Local Elections: Inclusion of Ballincollig makes South-West most populous

Stretching as far south as Ballygarvan and as far west as Ballincollig, the new Cork South-West local electoral area is, by quite a margin, the most populous constituency in the redrawn Cork City.

Local Elections: Inclusion of Ballincollig makes South-West most populous

Former County Mayor Cllr Derry Canty was elected in the 10-seater Ballincollig-Carrigaline municipal area of Cork County Council in 2014.
Former County Mayor Cllr Derry Canty was elected in the 10-seater Ballincollig-Carrigaline municipal area of Cork County Council in 2014.

Stretching as far south as Ballygarvan and as far west as Ballincollig, the new Cork South-West local electoral area is, by quite a margin, the most populous constituency in the redrawn Cork City.

While the neighbouring Cork North-West is a more vast area, South-West exceeds it in terms of population by more than 7,000 people.

In fact, it’s closest challenger in this sense, Cork South-East, is still smaller by a margin of more than 4,000 people.

As such, South-West is the only city constituency to have seven seats up for grabs and the decision by two former Lord Mayors to not run again has opened things up considerably.

The population growth is primarily motivated by the addition of Ballincollig and its surrounds.

The 2016 census put the population of Ballincollig at more than 18,000 and it is growing as new housing estates and other developments come on stream.

Ovens and its approximately 2,000 residents are also coming into the city in a further population boost.

The new local electoral area stretches as far south as Cork Airport and its business park, though this is something that is far more relevant for the city’s commercial rates base than its electorate.

In September 2018, county council officials estimated that the loss in rates as a result of the transfer of land to Cork City Council could be in the region of €70m, a significant portion of which would be from Cork Airport, though it is also due to parts of Douglas, Glanmire, and other areas transferring.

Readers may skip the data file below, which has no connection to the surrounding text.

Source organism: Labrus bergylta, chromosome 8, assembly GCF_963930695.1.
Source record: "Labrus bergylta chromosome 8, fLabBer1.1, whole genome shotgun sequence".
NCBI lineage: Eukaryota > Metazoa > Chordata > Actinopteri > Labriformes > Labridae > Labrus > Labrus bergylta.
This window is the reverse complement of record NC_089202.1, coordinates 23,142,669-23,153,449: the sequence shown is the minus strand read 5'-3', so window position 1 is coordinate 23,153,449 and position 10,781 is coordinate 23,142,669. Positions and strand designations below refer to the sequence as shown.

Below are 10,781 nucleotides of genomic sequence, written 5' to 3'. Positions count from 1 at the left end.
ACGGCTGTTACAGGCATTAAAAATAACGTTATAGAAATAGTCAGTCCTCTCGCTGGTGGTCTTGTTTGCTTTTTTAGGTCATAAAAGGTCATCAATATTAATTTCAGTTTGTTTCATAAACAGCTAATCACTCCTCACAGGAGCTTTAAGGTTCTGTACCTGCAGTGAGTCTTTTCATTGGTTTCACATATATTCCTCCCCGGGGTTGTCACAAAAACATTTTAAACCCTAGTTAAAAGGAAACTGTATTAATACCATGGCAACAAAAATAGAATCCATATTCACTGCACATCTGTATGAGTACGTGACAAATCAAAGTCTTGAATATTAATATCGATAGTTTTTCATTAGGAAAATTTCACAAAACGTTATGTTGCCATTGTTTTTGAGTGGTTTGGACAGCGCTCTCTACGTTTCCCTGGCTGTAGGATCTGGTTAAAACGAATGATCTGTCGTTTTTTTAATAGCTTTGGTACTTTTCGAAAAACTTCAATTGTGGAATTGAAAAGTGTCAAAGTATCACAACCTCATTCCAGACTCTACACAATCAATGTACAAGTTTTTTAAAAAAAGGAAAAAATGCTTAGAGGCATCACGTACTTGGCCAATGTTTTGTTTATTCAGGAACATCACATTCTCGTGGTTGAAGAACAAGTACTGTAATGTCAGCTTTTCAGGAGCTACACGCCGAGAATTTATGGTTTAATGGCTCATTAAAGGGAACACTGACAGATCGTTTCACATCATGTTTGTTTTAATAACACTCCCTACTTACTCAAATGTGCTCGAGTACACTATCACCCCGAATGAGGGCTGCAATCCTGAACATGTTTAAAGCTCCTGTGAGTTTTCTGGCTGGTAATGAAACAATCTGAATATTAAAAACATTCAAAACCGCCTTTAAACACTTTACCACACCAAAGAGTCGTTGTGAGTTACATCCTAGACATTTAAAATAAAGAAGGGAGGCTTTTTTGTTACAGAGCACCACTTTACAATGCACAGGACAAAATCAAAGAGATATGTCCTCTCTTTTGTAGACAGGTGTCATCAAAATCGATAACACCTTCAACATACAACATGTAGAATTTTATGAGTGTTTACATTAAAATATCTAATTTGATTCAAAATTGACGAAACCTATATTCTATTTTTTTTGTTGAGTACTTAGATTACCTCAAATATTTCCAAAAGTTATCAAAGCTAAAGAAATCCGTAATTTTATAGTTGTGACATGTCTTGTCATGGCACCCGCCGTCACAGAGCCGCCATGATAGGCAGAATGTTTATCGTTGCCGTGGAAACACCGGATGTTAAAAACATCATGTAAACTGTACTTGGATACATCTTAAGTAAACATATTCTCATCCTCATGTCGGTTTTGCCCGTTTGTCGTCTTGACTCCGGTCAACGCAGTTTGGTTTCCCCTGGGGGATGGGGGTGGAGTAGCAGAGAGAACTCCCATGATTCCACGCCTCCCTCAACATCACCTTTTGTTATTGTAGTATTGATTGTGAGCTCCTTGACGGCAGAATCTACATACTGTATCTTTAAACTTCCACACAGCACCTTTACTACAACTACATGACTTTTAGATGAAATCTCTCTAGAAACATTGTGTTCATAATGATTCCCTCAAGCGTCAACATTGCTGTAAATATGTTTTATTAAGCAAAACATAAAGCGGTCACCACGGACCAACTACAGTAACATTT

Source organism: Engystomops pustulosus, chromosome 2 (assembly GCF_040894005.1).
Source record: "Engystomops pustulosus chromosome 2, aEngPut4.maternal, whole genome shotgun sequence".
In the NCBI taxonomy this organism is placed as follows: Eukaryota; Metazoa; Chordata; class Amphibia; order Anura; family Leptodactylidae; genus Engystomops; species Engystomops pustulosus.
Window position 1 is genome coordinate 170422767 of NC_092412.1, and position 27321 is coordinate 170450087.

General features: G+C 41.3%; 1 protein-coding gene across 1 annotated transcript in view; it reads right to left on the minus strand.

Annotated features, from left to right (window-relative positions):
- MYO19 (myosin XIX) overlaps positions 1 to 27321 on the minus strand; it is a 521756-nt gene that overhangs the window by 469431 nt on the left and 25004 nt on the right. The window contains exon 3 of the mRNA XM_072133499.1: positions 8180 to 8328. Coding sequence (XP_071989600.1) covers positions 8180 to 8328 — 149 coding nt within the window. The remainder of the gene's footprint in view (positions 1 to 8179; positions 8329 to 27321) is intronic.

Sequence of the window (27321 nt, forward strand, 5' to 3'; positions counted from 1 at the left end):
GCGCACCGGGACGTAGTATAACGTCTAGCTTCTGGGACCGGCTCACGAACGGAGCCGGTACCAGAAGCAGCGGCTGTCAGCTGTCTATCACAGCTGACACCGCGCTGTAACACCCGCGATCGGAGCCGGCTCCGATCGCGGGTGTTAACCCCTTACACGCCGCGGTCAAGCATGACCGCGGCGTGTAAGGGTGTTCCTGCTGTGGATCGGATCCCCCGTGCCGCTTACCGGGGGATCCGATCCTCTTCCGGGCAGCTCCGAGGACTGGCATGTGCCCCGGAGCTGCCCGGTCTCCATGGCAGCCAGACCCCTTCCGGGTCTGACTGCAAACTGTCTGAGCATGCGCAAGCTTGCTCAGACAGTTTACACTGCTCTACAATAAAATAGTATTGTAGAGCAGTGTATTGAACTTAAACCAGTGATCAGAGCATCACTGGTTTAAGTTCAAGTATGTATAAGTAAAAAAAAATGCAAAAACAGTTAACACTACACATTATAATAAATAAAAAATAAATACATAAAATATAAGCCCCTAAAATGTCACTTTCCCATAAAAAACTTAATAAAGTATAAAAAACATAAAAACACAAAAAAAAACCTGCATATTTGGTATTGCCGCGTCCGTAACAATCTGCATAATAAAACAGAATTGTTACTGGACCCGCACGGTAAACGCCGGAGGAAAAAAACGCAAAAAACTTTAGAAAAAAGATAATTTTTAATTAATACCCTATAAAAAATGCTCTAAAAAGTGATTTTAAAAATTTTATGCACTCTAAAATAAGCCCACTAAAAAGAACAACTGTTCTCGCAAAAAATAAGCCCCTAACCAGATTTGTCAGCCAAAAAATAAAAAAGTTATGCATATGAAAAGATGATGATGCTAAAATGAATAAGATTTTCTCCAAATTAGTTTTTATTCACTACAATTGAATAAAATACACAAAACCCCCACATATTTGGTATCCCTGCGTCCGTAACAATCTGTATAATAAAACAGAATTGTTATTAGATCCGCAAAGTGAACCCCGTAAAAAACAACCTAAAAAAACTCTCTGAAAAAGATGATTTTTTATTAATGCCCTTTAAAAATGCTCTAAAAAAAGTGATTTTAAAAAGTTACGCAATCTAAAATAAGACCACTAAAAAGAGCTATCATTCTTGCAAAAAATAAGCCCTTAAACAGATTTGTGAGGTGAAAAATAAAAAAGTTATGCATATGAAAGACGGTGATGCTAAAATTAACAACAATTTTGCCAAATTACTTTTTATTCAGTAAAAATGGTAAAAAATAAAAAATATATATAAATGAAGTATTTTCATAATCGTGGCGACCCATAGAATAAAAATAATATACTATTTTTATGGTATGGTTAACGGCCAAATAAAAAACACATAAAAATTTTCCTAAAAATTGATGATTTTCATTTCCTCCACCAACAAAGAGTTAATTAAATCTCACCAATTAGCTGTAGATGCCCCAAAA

While the loss would be offset by the county council no longer having to provide services to these areas, the deficit to their coffers could be in the region of €30m.

But, despite swelling in size in its western environs, the South-West area is actually losing some land to a re-drawn Cork City South-Central.

Previously, the eastern boundary of Cork City South-West was Donovan’s Road.

It included the Lough and parts of Togher, though Togher was split between South-West and South-Central. That situation remains unchanged, though there have been other adjustments.

The border will now run on Magazine Road, with areas north of the divide moving to South-Central. This includes UCC and Glasheen.

The city parts of the new South-West will include Wilton and Bishopstown, though there are significant lands beyond this to consider now too.

A large pocket of land south of the South Link has been incorporated, with an eastern border of the N27 established.

It will include Cork Airport, Curraheen, and towards Bandon Road, with its western border now the N22.

The new local electoral area will take in all of Ballincollig, stopping just short of EMC, and running back along the south of the river towards the city.

It is at this end of the new local electoral area that things have been particularly contentious.

It is a situation mirrored in Blarney, Tower, Douglas, and Glanmire, but there was vocal opposition in Ballincollig to the notion of being incorporated into the city.

Those in ‘the village’, as it is still refer red to locally, felt that there was a strong, unique identity in Ballincollig.

It is a community that has grown significantly in recent years and was viewed as essential by Cork City Council, something that was not lost on some very vocal members of Cork County Council who did all that they could to disrupt the expansion.

Cork City South-West local election posters for Colette Finn and Thomas Kiely. Picture: Dan Linehan
Cork City South-West local election posters for Colette Finn and Thomas Kiely. Picture: Dan Linehan

There were real fears to be addressed, though. In fact, some would say that there still are.

For starters, Ballincollig never had a town council and, as such, a lot of what was undertaken in the town was spurred on by local community groups.

There was concern about the funding mechanisms for these groups.

Fears about the imposition of parking charges in the town were also vocalised, with many speculating that the re-drawn boundary could impact everything from the Tidy Towns to insurance rates.

As far back as 2017, opponents of the extension were using the term ‘land grab’ to describe the proposals when it came to Ballincollig.

Fears were expressed that rates paid by Ballincollig businesses would be used to boost the city docklands and other projects.

The opposition was so fierce that senior officials in Cork City Council were motivated to speak out on several occasions in a bid to reassure residents on these and other key issues: parking rates would be unaffected, rates would be reinvested, and the town would not be forgotten amid the changes.

To date, the Ballincollig factor has dominated the debate in the South-West area, but there remain pressing issues on the city end of the new ward too.

UCC, CIT, and CUH are rapidly expanding into the heart of some long-standing communities, and there are chronic traffic issues to consider in parts of the local electoral area.

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